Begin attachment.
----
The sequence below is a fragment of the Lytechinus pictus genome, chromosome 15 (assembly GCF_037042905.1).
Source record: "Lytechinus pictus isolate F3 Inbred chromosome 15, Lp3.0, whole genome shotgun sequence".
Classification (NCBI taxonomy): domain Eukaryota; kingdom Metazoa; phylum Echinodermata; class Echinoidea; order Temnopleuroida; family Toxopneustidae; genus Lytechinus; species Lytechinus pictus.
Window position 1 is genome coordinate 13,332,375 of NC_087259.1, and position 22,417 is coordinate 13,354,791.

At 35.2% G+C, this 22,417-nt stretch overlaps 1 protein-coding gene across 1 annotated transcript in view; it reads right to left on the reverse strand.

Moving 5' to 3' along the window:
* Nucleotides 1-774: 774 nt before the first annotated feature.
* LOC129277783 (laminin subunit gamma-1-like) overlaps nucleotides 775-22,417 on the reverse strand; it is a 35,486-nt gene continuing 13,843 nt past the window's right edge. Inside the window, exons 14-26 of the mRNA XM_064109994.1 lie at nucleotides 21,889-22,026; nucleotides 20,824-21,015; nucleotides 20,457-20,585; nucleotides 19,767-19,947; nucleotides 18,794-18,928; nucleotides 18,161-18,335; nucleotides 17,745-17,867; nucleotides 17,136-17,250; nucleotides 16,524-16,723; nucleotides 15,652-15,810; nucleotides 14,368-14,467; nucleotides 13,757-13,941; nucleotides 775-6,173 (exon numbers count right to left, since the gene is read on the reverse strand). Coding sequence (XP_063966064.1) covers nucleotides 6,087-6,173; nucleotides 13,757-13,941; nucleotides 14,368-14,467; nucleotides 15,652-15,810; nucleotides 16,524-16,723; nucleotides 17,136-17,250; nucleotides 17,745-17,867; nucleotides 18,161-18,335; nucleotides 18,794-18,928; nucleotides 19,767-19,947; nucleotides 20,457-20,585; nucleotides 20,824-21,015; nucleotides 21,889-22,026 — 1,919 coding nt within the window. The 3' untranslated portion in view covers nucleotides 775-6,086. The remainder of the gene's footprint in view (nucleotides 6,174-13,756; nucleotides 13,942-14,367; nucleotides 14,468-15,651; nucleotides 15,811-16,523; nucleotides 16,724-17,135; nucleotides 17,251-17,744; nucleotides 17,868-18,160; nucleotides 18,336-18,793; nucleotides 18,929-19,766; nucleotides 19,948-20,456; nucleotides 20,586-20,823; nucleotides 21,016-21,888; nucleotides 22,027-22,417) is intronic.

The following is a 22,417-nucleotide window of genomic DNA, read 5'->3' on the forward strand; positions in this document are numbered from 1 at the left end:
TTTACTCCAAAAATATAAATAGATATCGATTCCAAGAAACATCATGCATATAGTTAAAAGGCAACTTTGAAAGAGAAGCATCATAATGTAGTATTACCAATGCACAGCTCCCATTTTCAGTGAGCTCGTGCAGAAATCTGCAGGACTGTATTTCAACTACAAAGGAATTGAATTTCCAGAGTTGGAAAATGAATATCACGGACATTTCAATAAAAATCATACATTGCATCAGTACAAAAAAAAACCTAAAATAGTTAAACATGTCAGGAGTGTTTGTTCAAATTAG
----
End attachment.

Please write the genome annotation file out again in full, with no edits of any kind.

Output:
The sequence below is a fragment of the Lytechinus pictus genome, chromosome 15 (assembly GCF_037042905.1).
Source record: "Lytechinus pictus isolate F3 Inbred chromosome 15, Lp3.0, whole genome shotgun sequence".
Classification (NCBI taxonomy): domain Eukaryota; kingdom Metazoa; phylum Echinodermata; class Echinoidea; order Temnopleuroida; family Toxopneustidae; genus Lytechinus; species Lytechinus pictus.
Window position 1 is genome coordinate 13,332,375 of NC_087259.1, and position 22,417 is coordinate 13,354,791.

At 35.2% G+C, this 22,417-nt stretch overlaps 1 protein-coding gene across 1 annotated transcript in view; it reads right to left on the reverse strand.

Moving 5' to 3' along the window:
* Nucleotides 1-774: 774 nt before the first annotated feature.
* LOC129277783 (laminin subunit gamma-1-like) overlaps nucleotides 775-22,417 on the reverse strand; it is a 35,486-nt gene continuing 13,843 nt past the window's right edge. Inside the window, exons 14-26 of the mRNA XM_064109994.1 lie at nucleotides 21,889-22,026; nucleotides 20,824-21,015; nucleotides 20,457-20,585; nucleotides 19,767-19,947; nucleotides 18,794-18,928; nucleotides 18,161-18,335; nucleotides 17,745-17,867; nucleotides 17,136-17,250; nucleotides 16,524-16,723; nucleotides 15,652-15,810; nucleotides 14,368-14,467; nucleotides 13,757-13,941; nucleotides 775-6,173 (exon numbers count right to left, since the gene is read on the reverse strand). Coding sequence (XP_063966064.1) covers nucleotides 6,087-6,173; nucleotides 13,757-13,941; nucleotides 14,368-14,467; nucleotides 15,652-15,810; nucleotides 16,524-16,723; nucleotides 17,136-17,250; nucleotides 17,745-17,867; nucleotides 18,161-18,335; nucleotides 18,794-18,928; nucleotides 19,767-19,947; nucleotides 20,457-20,585; nucleotides 20,824-21,015; nucleotides 21,889-22,026 — 1,919 coding nt within the window. The 3' untranslated portion in view covers nucleotides 775-6,086. The remainder of the gene's footprint in view (nucleotides 6,174-13,756; nucleotides 13,942-14,367; nucleotides 14,468-15,651; nucleotides 15,811-16,523; nucleotides 16,724-17,135; nucleotides 17,251-17,744; nucleotides 17,868-18,160; nucleotides 18,336-18,793; nucleotides 18,929-19,766; nucleotides 19,948-20,456; nucleotides 20,586-20,823; nucleotides 21,016-21,888; nucleotides 22,027-22,417) is intronic.

The following is a 22,417-nucleotide window of genomic DNA, read 5'->3' on the forward strand; positions in this document are numbered from 1 at the left end:
TTTACTCCAAAAATATAAATAGATATCGATTCCAAGAAACATCATGCATATAGTTAAAAGGCAACTTTGAAAGAGAAGCATCATAATGTAGTATTACCAATGCACAGCTCCCATTTTCAGTGAGCTCGTGCAGAAATCTGCAGGACTGTATTTCAACTACAAAGGAATTGAATTTCCAGAGTTGGAAAATGAATATCACGGACATTTCAATAAAAATCATACATTGCATCAGTACAAAAAAAAACCTAAAATAGTTAAACATGTCAGGAGTGTTTGTTCAAATTAG